If you pick up a copy of any of the writings that are included in the TaNaKh-collection and start reading, you very well might encounter beautiful passages celebrating YHWH's eternal and universal love and patience.
Here is one of the most well-known of examples:
Or, very similarly:
Here are another couple of passages which celebrate his investment in the well-being of all life:
In Jewish tradition, the immediate above passage is so beloved that it has been included in the traditional morning "introductory prayers" to recite before the morning service.
Here is another passage which made the same cut:
The existence of such statements is unsurprising. After all, from the very beginning of the TaNaKh's first creation story in Genesis, we learn one of those ancient and cherished truths of many of the Israelites and Judeans of yore.
Many who profess to have a relationship of intimacy with YHWH - (myself included) - embrace and cherish such verses as those quoted above.
YHWH is loving, YHWH is kind, YHWH is patient and cares about all life - Israelite, Judean, gentile, human, animal plant and otherwise;
And YHWH sees every human being as a divine reflection of himself.
When we love, when we forgive, when we extend a helping hand to another in need, we are channeling that part of us which is a reflection of the loving and compassionate Lord and Sovereign of the very cosmos, and doing our part to shape this world into one in which he is comfortable dwelling.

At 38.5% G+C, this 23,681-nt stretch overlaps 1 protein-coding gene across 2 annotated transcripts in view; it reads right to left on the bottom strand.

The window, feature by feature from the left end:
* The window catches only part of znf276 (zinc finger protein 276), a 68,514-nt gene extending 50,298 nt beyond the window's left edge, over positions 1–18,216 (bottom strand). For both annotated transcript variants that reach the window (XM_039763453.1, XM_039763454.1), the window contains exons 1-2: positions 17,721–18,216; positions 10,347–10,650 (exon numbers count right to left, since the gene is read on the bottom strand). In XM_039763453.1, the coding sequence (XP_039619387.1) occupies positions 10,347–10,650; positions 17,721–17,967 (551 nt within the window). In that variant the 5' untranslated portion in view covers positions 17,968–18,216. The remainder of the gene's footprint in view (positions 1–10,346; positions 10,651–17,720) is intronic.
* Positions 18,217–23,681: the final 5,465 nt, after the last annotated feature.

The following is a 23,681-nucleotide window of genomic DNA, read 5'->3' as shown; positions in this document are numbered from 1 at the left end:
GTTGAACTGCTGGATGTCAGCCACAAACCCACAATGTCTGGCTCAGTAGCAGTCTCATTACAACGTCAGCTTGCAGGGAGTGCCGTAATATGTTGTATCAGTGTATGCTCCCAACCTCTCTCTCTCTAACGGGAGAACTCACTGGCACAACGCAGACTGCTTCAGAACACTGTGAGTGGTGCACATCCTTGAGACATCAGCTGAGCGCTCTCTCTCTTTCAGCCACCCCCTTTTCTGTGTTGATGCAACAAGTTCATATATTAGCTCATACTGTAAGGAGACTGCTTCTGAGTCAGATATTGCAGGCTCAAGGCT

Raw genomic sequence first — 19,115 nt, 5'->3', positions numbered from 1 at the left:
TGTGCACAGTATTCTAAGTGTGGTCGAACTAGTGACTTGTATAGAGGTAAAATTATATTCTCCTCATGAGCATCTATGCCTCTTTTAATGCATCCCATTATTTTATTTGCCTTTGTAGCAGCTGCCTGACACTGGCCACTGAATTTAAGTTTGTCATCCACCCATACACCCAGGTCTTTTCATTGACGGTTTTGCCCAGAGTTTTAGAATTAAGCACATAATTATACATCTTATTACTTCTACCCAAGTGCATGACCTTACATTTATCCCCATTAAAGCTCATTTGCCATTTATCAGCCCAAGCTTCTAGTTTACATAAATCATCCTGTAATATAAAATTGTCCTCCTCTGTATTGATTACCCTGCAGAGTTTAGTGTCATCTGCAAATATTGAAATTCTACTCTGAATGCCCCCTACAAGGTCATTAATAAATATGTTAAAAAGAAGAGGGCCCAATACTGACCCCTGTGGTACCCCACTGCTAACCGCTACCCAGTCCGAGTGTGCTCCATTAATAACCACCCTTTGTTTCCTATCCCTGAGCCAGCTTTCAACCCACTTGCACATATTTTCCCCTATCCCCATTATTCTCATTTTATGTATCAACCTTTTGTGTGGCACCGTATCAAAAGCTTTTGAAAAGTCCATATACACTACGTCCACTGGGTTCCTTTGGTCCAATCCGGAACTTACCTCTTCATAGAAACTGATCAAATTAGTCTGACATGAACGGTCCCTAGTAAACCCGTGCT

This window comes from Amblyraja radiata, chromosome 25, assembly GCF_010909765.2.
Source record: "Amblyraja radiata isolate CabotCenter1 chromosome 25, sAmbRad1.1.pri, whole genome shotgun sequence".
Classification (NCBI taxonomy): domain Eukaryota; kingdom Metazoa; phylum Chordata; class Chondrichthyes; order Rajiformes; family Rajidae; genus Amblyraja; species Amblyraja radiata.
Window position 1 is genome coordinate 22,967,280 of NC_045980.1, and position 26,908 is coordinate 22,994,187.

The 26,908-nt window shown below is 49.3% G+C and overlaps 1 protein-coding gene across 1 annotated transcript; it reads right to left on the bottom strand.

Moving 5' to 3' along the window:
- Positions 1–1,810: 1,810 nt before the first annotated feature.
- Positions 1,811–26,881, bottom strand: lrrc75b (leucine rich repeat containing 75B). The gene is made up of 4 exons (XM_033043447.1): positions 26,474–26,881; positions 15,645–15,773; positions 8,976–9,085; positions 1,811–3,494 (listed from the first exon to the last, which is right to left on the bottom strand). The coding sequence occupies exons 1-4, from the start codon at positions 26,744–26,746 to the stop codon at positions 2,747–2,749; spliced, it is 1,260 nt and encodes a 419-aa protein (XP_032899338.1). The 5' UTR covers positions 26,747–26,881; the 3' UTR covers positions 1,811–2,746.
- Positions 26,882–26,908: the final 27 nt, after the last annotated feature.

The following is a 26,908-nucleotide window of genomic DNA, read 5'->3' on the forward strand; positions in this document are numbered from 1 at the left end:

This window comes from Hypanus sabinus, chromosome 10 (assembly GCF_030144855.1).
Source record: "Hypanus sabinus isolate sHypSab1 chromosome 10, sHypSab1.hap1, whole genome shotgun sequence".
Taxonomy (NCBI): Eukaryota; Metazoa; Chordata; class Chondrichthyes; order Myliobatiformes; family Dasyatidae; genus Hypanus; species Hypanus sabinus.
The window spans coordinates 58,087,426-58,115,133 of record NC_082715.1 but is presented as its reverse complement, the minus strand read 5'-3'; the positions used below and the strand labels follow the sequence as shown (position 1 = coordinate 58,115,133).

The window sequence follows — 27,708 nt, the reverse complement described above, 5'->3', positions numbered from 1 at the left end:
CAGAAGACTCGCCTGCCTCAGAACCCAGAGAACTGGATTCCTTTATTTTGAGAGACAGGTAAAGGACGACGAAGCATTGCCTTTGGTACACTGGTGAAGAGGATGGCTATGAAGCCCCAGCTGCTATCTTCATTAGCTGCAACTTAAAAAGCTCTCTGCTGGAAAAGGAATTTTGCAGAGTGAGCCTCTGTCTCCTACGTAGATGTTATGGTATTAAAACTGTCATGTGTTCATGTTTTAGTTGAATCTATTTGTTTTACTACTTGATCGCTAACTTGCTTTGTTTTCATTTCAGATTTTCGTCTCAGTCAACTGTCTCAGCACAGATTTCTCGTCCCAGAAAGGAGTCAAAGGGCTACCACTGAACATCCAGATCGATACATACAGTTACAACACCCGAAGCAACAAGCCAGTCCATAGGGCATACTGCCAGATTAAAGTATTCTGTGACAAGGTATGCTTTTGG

I believe this is true; and I also believe that my theology is shaped by my reading and understanding of the writings in the TaNaKh.
But for what very might be the starkest contrast possible, consider the words of world-renowned physicist and "anti-theist" activist, Richard Dawkins.
From The God Delusion, page 31:
The God of the Old Testament is arguably the most unpleasant character in all fiction: jealous and proud of it; a petty, unjust, unforgiving control-freak; a vindictive, bloodthirsty ethnic cleanser; a misogynistic, homophobic, racist, infanticidal, genocidal, filicidal, pestilential, megalomaniacal, sadomasochistic, capriciously malevolent bully.
Wow - So how does he really feel?
Would you believe that Professor Dawkins is referring to the same figure of which the Israelites and Judeans spoke so glowingly above??? The one whom the Israelites lovingly said champions the cause of the oppressed, feeds the hungry, supports the downfallen?
So what's going on here?
Well, whether we like it or not, Professor Dawkins can back up every single one of his statements above with support from writings in our TaNaKh; And as someone who loves YHWH and values a relationship with "the real thing" rather than with
an idealized construct of my own making, I believe that I have a responsibility to understand the "whole" picture.
This includes venturing into those sections of darkness; The passages of TaNaKh from which our convictions and beliefs might prime us to recoil, and which we might prefer not to be a part of our history.
And for every passage of positivity and love and encouragement, there is most probably a passage of grit and glorification of violence.
There once was a Judean, called "The Assembler," whose poignant reflections and musings actually made it into the TaNaKh; And I think his writings are a great place to start:
Wow; this passage really speaks to the entirety of the human experience. What's amazing is that this comes from a book which is usually dated to somewhere between the 5th and 3rd century BCE, and is presented as the musings of a wisened, aged king, in the twilight of his years reflecting on all that he had seen; and it is as true today as it was for him.
And just as the words of this "Assembler" speak to the human experience, they also speak to the Israelite epoch, as told by the writings throughout the TaNaKh.